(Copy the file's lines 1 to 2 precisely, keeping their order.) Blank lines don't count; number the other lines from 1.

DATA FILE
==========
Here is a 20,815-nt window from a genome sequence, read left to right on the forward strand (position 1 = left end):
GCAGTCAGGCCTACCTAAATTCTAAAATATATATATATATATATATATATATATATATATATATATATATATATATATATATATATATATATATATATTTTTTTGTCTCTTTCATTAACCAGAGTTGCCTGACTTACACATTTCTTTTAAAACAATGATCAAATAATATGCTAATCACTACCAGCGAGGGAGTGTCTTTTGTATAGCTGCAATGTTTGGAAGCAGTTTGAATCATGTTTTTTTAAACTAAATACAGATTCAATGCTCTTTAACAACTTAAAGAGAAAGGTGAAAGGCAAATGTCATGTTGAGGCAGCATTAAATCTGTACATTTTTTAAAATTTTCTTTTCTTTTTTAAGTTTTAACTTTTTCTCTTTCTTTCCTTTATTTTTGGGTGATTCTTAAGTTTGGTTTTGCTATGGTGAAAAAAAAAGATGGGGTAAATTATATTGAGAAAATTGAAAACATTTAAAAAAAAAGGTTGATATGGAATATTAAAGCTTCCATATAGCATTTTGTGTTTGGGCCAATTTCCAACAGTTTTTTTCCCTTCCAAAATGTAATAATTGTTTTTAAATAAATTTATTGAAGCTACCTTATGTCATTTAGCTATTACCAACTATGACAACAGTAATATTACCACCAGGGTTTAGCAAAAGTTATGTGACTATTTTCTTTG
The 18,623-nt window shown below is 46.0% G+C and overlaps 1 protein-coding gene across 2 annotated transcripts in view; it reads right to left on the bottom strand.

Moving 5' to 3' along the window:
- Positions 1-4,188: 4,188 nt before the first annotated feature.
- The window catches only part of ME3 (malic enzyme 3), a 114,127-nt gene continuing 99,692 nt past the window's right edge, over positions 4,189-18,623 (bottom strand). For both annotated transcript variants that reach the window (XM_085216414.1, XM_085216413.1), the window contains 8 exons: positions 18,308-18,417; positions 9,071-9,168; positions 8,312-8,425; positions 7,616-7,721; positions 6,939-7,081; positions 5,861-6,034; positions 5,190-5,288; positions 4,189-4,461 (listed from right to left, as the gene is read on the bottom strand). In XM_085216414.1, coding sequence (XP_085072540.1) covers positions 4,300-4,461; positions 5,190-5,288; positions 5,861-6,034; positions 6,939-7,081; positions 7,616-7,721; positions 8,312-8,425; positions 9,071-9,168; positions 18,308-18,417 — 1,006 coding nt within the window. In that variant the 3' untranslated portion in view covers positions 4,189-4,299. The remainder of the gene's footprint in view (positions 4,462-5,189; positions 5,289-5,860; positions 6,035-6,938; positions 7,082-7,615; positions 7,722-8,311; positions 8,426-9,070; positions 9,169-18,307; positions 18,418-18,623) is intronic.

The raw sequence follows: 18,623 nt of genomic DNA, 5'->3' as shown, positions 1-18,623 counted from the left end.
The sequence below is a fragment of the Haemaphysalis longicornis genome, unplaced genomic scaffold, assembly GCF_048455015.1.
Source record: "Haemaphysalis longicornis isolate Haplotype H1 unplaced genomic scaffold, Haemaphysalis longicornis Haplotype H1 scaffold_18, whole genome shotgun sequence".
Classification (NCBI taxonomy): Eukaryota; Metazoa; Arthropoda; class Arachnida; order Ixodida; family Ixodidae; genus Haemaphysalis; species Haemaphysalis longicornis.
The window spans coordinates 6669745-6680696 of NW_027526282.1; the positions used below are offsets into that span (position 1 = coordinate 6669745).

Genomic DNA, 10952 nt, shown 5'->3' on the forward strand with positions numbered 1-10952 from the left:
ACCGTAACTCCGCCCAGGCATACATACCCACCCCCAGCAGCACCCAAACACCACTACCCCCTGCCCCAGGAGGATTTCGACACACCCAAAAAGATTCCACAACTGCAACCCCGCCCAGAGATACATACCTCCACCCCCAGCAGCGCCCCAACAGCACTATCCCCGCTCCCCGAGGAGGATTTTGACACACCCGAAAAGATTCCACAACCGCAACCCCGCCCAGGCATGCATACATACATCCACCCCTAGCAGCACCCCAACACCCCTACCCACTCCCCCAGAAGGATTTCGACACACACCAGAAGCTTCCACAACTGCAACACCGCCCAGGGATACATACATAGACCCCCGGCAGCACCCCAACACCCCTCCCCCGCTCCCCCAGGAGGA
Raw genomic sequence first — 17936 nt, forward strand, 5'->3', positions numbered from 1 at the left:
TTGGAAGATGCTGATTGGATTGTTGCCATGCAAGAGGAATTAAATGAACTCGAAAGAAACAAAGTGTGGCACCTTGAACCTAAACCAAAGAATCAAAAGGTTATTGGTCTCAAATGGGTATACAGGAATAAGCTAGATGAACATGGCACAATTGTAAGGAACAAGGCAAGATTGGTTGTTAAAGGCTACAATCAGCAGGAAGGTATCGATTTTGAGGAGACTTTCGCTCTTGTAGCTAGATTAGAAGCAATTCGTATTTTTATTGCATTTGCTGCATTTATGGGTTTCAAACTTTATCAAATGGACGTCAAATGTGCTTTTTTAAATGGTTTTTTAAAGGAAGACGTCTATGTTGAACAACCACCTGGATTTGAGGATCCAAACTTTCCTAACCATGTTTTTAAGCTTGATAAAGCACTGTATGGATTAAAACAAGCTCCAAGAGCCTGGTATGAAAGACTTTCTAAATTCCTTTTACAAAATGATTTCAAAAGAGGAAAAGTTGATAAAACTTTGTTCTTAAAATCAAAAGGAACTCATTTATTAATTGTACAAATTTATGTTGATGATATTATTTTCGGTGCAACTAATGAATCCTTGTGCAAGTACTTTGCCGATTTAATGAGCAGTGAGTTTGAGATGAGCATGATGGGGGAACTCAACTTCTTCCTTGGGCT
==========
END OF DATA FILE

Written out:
Here is a 20,815-nt window from a genome sequence, read left to right on the forward strand (position 1 = left end):
GCAGTCAGGCCTACCTAAATTCTAAAATATATATATATATATATATATATATATATATATATATATATATATATATATATATATATATATATATATATTTTTTTGTCTCTTTCATTAACCAGAGTTGCCTGACTTACACATTTCTTTTAAAACAATGATCAAATAATATGCTAATCACTACCAGCGAGGGAGTGTCTTTTGTATAGCTGCAATGTTTGGAAGCAGTTTGAATCATGTTTTTTTAAACTAAATACAGATTCAATGCTCTTTAACAACTTAAAGAGAAAGGTGAAAGGCAAATGTCATGTTGAGGCAGCATTAAATCTGTACATTTTTTAAAATTTTCTTTTCTTTTTTAAGTTTTAACTTTTTCTCTTTCTTTCCTTTATTTTTGGGTGATTCTTAAGTTTGGTTTTGCTATGGTGAAAAAAAAAGATGGGGTAAATTATATTGAGAAAATTGAAAACATTTAAAAAAAAAGGTTGATATGGAATATTAAAGCTTCCATATAGCATTTTGTGTTTGGGCCAATTTCCAACAGTTTTTTTCCCTTCCAAAATGTAATAATTGTTTTTAAATAAATTTATTGAAGCTACCTTATGTCATTTAGCTATTACCAACTATGACAACAGTAATATTACCACCAGGGTTTAGCAAAAGTTATGTGACTATTTTCTTTG